Slip and fall injuries are one of the most common legal issues just about everywhere. Unfortunately, this makes them ripe for misinformation and misinterpretation when filtered through the lens of media or uninformed legal “advice”. With so much of this stuff swirling around out there, you might even be unknowingly spreading some yourself. To combat this misinformation and help you understand how you might be liable or when you might be owed some compensation, let’s take a look at who might be liable for a slip and fall in a few hypothetical situations within the State of California.
Slipping and Falling While Trespassing
It’s a common myth that you’ve probably heard before. A thief or some other ne’er-do-well breaks into your home intending to cause you harm but, the shock of all shocks ends up slipping on a spill and breaking their back. All of a sudden, now you’re facing down a lawsuit for not cleaning up. How can this be happening? Well, the fact of the matter is it isn’t. This is, as was said, a myth. The bottom line is that there has never been a case where someone has successfully been sued for injuries incurred by a person trespassing on private property. The current consensus is that, in most cases, the property owner is not responsible for the wellbeing of someone trespassing on their property. An exception may be made for a property that is knowingly in unsafe conditions or that is known to be frequently trespassed; in other words, situations where one has the knowledge that people are frequently moving through their property and have not made attempts to stop it or properly warn of unsafe conditions.
Slipping and Falling Without a Wet Floor Sign
While not required by law, the vast majority of businesses employ the classic wet floor sign to tell customers that…well, the floor in an area is wet. This is a precaution they take to ensure they can’t be found liable for a person’s injury as a result of slipping and falling as the prior warning of the unsafe conditions assumes that the injured party took on the risk of traversing the unsafe terrain. Without the sign, a person could reasonably make the case that they were not properly warned of danger while lawfully inside the other party’s property, a scenario that would make the property owner liable for their injuries. This is especially damning if the case can be made that the floor had been wet for a significant amount of time without proper signage to indicate its wetness, too.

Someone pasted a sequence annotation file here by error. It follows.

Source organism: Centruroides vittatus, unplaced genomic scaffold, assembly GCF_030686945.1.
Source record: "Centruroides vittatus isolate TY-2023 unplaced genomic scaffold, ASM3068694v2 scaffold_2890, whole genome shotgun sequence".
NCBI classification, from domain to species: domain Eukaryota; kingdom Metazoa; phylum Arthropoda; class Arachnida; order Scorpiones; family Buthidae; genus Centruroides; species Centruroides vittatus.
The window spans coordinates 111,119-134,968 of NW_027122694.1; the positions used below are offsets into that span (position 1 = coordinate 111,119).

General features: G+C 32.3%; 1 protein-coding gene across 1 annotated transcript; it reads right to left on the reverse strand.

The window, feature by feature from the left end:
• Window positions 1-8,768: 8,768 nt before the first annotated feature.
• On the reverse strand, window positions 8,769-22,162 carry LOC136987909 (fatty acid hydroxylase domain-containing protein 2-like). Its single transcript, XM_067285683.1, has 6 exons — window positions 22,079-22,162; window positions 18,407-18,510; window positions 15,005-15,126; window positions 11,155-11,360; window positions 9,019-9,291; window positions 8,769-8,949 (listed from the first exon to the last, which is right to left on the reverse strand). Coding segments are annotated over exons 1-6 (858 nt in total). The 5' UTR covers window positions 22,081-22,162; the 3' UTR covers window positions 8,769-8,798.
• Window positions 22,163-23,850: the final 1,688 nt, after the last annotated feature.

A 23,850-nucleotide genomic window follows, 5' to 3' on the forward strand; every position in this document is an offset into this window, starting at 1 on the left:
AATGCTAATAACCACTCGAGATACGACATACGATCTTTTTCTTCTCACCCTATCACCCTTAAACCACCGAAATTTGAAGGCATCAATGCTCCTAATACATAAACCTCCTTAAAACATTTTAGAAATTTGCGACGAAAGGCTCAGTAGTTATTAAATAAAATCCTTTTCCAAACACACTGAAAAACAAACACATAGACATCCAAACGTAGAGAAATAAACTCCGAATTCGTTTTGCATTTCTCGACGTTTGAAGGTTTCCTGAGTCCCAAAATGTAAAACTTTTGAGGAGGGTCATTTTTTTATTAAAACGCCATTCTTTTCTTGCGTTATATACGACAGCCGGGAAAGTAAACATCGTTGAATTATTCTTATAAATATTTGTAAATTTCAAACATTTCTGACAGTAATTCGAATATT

Slipping and Falling on the Sidewalk
Slipping and falling due to wet floors inside a business usually means the business owner is responsible for your injuries, but what about the sidewalk outside the business. In short, it depends. In a city setting where the sidewalk is public property, a business owner who owns or rents the space next to a stretch of sidewalk would likely not be liable for injuries pedestrians sustain by slipping and falling outside their store. However, someone who owns a business on their own private property may take on liability for a similar scenario as the pedestrian would have slipped on private property. In this situation, signage similar to a wet floor sign warning those outside is typically a good idea to limit liability.
The law is a tricky thing with few clear cut answers. Slip and fall injuries are no different in this regard with a multitude of scenarios that may or may not make one party responsible for the injuries another sustains. The three examples outlined here are a good illustration of this and a warning to be aware of the liabilities inherent in everyday life. For more legal information and representation in personal injury cases, contact the Law Office of Freeman & Freeman today.